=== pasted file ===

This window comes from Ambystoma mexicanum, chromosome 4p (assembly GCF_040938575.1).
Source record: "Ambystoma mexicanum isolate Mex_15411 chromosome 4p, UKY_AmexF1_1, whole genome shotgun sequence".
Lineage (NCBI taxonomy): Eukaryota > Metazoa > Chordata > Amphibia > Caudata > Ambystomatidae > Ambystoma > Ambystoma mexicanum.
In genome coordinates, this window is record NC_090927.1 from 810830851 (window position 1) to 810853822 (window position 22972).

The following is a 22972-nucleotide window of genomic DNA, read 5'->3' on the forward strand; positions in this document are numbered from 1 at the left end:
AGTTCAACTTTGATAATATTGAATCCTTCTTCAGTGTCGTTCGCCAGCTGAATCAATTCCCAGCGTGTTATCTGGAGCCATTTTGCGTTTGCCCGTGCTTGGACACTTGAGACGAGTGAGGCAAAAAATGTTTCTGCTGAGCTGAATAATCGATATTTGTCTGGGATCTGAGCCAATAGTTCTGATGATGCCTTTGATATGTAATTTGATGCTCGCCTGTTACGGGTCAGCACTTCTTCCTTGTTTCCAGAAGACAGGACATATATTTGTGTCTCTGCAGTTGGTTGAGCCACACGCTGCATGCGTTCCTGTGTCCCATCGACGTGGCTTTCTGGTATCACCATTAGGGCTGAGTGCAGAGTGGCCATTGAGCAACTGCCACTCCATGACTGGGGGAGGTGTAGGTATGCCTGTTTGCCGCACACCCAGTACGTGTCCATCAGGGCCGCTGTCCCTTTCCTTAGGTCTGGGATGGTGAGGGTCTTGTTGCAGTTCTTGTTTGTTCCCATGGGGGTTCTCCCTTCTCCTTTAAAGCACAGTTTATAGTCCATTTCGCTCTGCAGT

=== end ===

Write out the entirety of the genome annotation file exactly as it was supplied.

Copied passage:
This window comes from Ambystoma mexicanum, chromosome 4p (assembly GCF_040938575.1).
Source record: "Ambystoma mexicanum isolate Mex_15411 chromosome 4p, UKY_AmexF1_1, whole genome shotgun sequence".
Lineage (NCBI taxonomy): Eukaryota > Metazoa > Chordata > Amphibia > Caudata > Ambystomatidae > Ambystoma > Ambystoma mexicanum.
In genome coordinates, this window is record NC_090927.1 from 810830851 (window position 1) to 810853822 (window position 22972).

The following is a 22972-nucleotide window of genomic DNA, read 5'->3' on the forward strand; positions in this document are numbered from 1 at the left end:
AGTTCAACTTTGATAATATTGAATCCTTCTTCAGTGTCGTTCGCCAGCTGAATCAATTCCCAGCGTGTTATCTGGAGCCATTTTGCGTTTGCCCGTGCTTGGACACTTGAGACGAGTGAGGCAAAAAATGTTTCTGCTGAGCTGAATAATCGATATTTGTCTGGGATCTGAGCCAATAGTTCTGATGATGCCTTTGATATGTAATTTGATGCTCGCCTGTTACGGGTCAGCACTTCTTCCTTGTTTCCAGAAGACAGGACATATATTTGTGTCTCTGCAGTTGGTTGAGCCACACGCTGCATGCGTTCCTGTGTCCCATCGACGTGGCTTTCTGGTATCACCATTAGGGCTGAGTGCAGAGTGGCCATTGAGCAACTGCCACTCCATGACTGGGGGAGGTGTAGGTATGCCTGTTTGCCGCACACCCAGTACGTGTCCATCAGGGCCGCTGTCCCTTTCCTTAGGTCTGGGATGGTGAGGGTCTTGTTGCAGTTCTTGTTTGTTCCCATGGGGGTTCTCCCTTCTCCTTTAAAGCACAGTTTATAGTCCATTTCGCTCTGCAGT